VILNIUS (Reuters) - Lithuania has taken extra measures to prevent money-laundering after bank scandals in Latvia and Estonia which have harmed its reputation, its central bank Governor Vitas Vasiliauskas said.
The euro-zone member has so far avoided any major financial scandals of its own but felt it needed to improve its safeguards, Vasiliauskas, who is also a European Central Bank (ECB) Governing Council member, said.
“Foreigners tend to see the three Baltic states as a single market,” he added.
The central bank, which is trying to attract financial technology companies, issued several dozen electronic money licences last year to startups including Google’s payment arm and Revolut, a British digital-only bank.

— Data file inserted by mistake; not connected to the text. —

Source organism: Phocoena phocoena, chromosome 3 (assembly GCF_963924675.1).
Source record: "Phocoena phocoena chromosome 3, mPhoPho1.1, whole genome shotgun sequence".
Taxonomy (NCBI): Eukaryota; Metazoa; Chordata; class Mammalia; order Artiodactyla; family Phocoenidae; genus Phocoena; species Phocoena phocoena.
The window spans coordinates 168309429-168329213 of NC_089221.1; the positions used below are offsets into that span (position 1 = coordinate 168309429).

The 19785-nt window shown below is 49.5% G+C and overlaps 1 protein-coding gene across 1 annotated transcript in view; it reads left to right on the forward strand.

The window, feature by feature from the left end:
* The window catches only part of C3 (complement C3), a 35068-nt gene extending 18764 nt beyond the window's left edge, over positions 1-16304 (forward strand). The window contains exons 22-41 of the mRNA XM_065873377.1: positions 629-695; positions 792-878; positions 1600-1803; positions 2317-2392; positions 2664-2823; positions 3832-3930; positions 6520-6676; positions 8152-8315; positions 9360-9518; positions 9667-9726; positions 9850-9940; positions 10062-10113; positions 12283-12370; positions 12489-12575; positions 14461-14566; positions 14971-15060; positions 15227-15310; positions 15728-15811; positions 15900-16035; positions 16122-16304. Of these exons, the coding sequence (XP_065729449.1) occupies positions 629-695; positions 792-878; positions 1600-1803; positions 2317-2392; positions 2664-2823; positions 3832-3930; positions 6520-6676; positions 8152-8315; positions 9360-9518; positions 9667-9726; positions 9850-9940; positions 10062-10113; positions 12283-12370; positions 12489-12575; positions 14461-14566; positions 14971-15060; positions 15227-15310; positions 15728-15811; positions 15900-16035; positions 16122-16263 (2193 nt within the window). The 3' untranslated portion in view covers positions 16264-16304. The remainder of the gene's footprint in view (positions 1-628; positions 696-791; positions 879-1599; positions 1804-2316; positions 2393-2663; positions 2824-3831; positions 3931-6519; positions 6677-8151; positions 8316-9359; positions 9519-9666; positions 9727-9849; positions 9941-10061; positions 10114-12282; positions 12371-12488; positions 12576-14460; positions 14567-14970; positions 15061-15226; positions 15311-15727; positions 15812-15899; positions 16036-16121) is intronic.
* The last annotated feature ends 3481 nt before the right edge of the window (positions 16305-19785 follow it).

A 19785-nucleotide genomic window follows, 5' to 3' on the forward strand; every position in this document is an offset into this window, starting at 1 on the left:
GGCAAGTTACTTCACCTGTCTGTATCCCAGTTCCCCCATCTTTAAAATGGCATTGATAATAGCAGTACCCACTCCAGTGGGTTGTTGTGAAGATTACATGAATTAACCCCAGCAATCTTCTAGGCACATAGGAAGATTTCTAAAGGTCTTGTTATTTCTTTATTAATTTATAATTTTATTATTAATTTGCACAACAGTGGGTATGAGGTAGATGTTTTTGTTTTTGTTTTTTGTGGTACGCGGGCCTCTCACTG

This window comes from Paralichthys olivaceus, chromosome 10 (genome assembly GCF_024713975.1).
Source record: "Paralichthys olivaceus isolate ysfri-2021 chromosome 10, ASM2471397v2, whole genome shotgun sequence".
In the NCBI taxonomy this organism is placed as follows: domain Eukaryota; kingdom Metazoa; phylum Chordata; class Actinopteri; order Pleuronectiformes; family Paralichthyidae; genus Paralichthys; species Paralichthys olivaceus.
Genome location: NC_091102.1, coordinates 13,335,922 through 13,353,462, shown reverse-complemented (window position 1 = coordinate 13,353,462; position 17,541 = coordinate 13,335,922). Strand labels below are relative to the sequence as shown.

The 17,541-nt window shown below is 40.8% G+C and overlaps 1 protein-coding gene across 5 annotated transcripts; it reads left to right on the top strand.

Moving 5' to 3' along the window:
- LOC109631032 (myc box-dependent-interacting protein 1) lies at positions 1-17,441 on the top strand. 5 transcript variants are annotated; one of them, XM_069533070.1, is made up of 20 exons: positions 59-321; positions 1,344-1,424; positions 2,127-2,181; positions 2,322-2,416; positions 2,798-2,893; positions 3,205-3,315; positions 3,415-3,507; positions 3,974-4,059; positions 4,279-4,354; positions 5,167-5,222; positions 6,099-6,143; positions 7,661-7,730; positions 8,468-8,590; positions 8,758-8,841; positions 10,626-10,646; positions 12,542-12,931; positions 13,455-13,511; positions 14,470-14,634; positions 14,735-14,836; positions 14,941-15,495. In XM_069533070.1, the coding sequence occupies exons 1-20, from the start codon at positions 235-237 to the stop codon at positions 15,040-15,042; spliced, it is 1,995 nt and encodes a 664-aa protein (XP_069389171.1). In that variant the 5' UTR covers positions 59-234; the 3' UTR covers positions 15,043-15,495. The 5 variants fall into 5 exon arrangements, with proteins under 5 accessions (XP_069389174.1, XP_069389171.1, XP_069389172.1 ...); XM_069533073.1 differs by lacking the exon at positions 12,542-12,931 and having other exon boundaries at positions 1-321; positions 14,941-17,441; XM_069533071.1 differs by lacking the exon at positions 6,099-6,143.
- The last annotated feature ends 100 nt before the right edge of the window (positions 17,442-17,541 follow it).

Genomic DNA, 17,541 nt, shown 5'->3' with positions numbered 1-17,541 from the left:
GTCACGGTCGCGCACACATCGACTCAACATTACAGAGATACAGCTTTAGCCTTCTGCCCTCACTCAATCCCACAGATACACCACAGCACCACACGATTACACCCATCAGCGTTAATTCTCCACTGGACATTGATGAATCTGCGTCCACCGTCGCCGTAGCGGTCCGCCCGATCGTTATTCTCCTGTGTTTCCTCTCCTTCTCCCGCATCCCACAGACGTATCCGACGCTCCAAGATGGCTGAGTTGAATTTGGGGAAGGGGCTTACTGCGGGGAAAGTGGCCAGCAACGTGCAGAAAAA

“We see what happened there (in Latvia and Estonia), and we see the inflows of new players in the financial market. So of course we must react,” Vasiliauskas told reporters.
The central bank has established new departments for money-laundering prevention and for electronic money supervision at the start of January, and invested in technical measures to identify money-laundering risks, Vasiliauskas said.
“We believe that, with the new measures in place, our capabilities at a totally new level,” he added.
Estonia was rocked by allegations of money laundering last year and authorities arrested 10 former employees of the local branch of Danske Bank in December as part of an international investigation. Latvian lender ABLV Bank was wound up following allegations by U.S. authorities of large-scale money laundering and facilitating a breach of sanctions on North Korea. Latvia’s central bank governor Ilmars Rimsevics was also charged with corruption, allegations he denies.
Reporting by Andrius Sytas; Editing by Alexander Smith